On the way to Mycenea I passed the city of Argos and the impressive Castle of Larissa on the hill overlooking the city. I should have stopped to explore the city and castle, as well as the Roman agora, Hellenistic theater, baths and Nymphaeum. Argos is one of the oldest cities in Greece. The first findings of human habitation date to the end of the third millennium BC. Inachon, the mythical hero and founder, was the first king of the city. A later king named the city after himself. The hill on which the Castle of Larissa is built was first fortified during the 6th Century BC, and was named after the daughter of the mythical hero Pelasgos. Some ancient Cyclopean wall sections of the fortifications are still visible, dating from the Mycenaean period, which were incorporated into the 10th Century double ring of stone walls. With each new conqueror, additional wall sections, towers and bastions were added to the castle defenses. Invaders included Romans, Frankish Crusaders, Venetians and Ottoman Turks.
The castle overlooks the church of Panaghia, the Hidden Virgin of the Rocks. This church was originally a monastery, built over an ancient cave sanctuary of the goddess Hera Akraia. Aspis (Aspida) and the ancient city of Deiras lies below the castle on a circular wooded hill. Archaeological ruins at the bottom of the hill have identified it as a sanctuary of Pythia Apollo and Athena the Sagacious, erected in the 5th Century BC. During the excavations of the sanctuary area, tombs, temples and an ancient market with its stoa were found. At the summit of Aspis hill there are pre-Mycenaean ruins of ancient Deiras from the middle bronze age 2000-1600 BC, the small chapel of Aghios Elias. The Ancient Agora is located on the slopes of Mt. Larissa. Archaeological site includes the large Hellenistic theatre, constructed at the beginning of the 3rd Century BC, which originally included 20,000 seats due to the relocation of the Nemean games to Argos. The theatre was one of the biggest in Greece, and the seats were carved directly into the rock, though roughly only half remain.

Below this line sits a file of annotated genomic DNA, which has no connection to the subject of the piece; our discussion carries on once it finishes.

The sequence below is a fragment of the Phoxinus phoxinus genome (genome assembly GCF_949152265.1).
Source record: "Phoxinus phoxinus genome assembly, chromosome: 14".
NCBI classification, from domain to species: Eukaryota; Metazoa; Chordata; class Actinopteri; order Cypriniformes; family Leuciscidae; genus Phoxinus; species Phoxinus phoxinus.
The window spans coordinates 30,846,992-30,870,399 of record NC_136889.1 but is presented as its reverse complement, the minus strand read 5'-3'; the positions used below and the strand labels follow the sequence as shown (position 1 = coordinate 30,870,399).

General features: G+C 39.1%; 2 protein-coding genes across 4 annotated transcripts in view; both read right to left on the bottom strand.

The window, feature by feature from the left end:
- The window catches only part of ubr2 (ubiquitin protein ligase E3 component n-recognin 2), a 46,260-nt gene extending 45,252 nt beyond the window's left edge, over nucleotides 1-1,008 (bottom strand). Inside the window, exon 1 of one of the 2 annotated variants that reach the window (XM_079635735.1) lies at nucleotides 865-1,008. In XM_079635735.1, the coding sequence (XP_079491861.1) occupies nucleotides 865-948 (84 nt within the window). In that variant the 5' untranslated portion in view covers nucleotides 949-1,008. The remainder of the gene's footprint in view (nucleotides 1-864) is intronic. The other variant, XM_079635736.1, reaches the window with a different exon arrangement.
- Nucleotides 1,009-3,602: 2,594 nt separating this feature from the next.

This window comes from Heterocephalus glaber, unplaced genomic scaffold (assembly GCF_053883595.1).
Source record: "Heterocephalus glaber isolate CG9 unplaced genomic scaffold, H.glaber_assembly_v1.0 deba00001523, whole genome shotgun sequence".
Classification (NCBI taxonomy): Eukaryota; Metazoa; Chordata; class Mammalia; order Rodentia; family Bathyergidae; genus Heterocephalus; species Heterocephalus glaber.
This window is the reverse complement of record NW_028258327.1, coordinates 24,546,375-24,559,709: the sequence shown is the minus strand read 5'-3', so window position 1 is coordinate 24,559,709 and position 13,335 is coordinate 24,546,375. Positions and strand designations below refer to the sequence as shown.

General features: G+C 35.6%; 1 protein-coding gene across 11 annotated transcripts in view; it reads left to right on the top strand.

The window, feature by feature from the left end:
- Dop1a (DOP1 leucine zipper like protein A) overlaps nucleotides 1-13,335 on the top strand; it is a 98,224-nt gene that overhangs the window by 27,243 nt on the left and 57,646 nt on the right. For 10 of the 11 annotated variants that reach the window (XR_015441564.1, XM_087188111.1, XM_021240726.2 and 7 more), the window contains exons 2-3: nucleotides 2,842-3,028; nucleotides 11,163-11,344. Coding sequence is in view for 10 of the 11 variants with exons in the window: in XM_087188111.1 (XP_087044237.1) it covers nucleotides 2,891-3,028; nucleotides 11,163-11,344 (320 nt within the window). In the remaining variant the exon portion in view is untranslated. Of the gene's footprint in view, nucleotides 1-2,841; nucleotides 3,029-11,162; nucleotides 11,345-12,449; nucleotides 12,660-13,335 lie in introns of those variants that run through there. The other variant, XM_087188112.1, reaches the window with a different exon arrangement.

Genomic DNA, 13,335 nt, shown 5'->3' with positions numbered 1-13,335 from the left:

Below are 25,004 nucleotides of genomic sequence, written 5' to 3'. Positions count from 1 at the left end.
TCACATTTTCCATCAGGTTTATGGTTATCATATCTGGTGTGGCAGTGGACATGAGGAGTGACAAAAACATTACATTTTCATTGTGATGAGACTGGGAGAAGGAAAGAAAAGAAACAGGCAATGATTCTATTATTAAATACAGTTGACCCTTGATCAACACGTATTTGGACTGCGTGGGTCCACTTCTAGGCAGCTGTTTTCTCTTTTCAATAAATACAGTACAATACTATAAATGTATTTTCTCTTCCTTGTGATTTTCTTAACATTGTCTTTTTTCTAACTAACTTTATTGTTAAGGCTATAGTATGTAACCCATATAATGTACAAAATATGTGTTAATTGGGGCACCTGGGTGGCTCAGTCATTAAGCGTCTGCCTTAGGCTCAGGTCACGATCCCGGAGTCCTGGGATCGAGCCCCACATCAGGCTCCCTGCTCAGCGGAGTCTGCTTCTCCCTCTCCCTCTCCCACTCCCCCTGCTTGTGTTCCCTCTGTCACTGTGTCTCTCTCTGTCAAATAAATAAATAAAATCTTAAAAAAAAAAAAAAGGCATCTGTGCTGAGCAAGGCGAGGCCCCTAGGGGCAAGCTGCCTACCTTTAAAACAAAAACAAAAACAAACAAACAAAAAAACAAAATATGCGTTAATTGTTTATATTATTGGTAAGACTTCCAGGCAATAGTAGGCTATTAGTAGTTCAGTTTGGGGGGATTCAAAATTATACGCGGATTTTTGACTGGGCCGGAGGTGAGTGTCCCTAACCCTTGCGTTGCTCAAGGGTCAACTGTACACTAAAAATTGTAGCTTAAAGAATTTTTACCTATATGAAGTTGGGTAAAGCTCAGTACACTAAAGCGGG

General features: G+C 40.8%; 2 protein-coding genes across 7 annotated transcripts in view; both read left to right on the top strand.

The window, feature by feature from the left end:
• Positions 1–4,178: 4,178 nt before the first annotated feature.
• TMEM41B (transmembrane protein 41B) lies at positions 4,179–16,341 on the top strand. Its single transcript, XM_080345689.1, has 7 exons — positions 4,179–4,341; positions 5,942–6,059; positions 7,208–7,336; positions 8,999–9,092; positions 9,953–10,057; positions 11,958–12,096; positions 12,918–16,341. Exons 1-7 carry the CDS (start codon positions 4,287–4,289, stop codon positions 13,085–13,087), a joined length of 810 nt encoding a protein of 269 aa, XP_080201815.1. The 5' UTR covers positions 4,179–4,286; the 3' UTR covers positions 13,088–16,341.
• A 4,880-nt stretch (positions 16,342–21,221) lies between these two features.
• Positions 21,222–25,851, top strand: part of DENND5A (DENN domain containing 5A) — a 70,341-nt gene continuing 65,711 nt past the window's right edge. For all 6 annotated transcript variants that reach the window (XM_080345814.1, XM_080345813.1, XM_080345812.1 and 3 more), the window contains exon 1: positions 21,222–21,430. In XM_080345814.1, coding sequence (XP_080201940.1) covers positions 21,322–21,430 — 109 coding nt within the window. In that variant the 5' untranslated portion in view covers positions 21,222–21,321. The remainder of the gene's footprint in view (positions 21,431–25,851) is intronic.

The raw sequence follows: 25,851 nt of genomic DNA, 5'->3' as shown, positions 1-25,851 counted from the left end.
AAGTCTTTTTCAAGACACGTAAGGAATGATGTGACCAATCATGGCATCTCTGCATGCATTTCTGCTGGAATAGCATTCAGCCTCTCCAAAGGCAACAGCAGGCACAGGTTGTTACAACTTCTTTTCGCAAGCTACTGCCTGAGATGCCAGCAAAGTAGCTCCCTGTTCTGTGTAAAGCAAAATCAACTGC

Near the theater is a smaller older 5th Century BC Odeon theatre, so called as the Romans later covered this theatre with a roof, which could seat a smaller audience of up to 1,800 people. Greek writers like Aeschylus, Sophocles, Euripides and Aristophanes may have been familiar with these theatres. The Nymphaeum, once a monumental Roman drinking fountain, is close by, as is the Aqueduct, built during Hadrian’s time, which brought fresh water to Argos from the nearby mountains. Water was required for the thirsty population, and also for the large Roman baths constructed from Roman mud-bricks. At the far side of the Odeon there is the ancient Sanctuary of Aphrodite, and the ancient Agora (market place) is located across the modern road from the main archaeological site. Argos was initially destroyed by the Visigoths in 395-396 AD and later by the Ottoman Turks in 1397 and 1821.
I should have spent at least a day exploring these sites, but didn’t realize what I’d missed until days later when I was far away. Instead, I headed to ancient Mycenea, stopping first at the Treasury of Atreus, also known as the tomb of Agamemnon, located just outside the ancient site. In August 1876, a complete excavation of the site by Heinrich Schliemann commenced with the permission of the Archaeological Society of Athens (ASA) and the supervision by one of its members, Panayiotis Stamatakis, who first discovered the ancient shaft graves with their royal skeletons and spectacular grave goods. Upon discovering a human skull beneath a gold desk mask in one of the tombs, he declared: “I have gazed upon the face of Agamemnon.” It turns out that the tomb has probably no relationship with either Atreus or Agamemnon, as archaeologists believe that the sovereign buried there ruled at an earlier date than the two. The tomb perhaps held the remains of the sovereign who completed the reconstruction of the fortress or one of his successors.